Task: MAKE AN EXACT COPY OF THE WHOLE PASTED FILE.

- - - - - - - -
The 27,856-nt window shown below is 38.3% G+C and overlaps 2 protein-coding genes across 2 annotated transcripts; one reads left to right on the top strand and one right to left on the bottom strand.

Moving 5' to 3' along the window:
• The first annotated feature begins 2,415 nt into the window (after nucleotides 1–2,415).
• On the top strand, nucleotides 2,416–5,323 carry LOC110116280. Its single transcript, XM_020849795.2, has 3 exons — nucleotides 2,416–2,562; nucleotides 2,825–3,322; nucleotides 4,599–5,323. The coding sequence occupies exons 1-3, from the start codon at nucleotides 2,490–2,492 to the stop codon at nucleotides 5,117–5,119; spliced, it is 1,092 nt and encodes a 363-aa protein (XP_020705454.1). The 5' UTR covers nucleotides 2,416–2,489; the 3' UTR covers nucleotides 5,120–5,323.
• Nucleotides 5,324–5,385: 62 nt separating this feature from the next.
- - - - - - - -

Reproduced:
The 27,856-nt window shown below is 38.3% G+C and overlaps 2 protein-coding genes across 2 annotated transcripts; one reads left to right on the top strand and one right to left on the bottom strand.

Moving 5' to 3' along the window:
• The first annotated feature begins 2,415 nt into the window (after nucleotides 1–2,415).
• On the top strand, nucleotides 2,416–5,323 carry LOC110116280. Its single transcript, XM_020849795.2, has 3 exons — nucleotides 2,416–2,562; nucleotides 2,825–3,322; nucleotides 4,599–5,323. The coding sequence occupies exons 1-3, from the start codon at nucleotides 2,490–2,492 to the stop codon at nucleotides 5,117–5,119; spliced, it is 1,092 nt and encodes a 363-aa protein (XP_020705454.1). The 5' UTR covers nucleotides 2,416–2,489; the 3' UTR covers nucleotides 5,120–5,323.
• Nucleotides 5,324–5,385: 62 nt separating this feature from the next.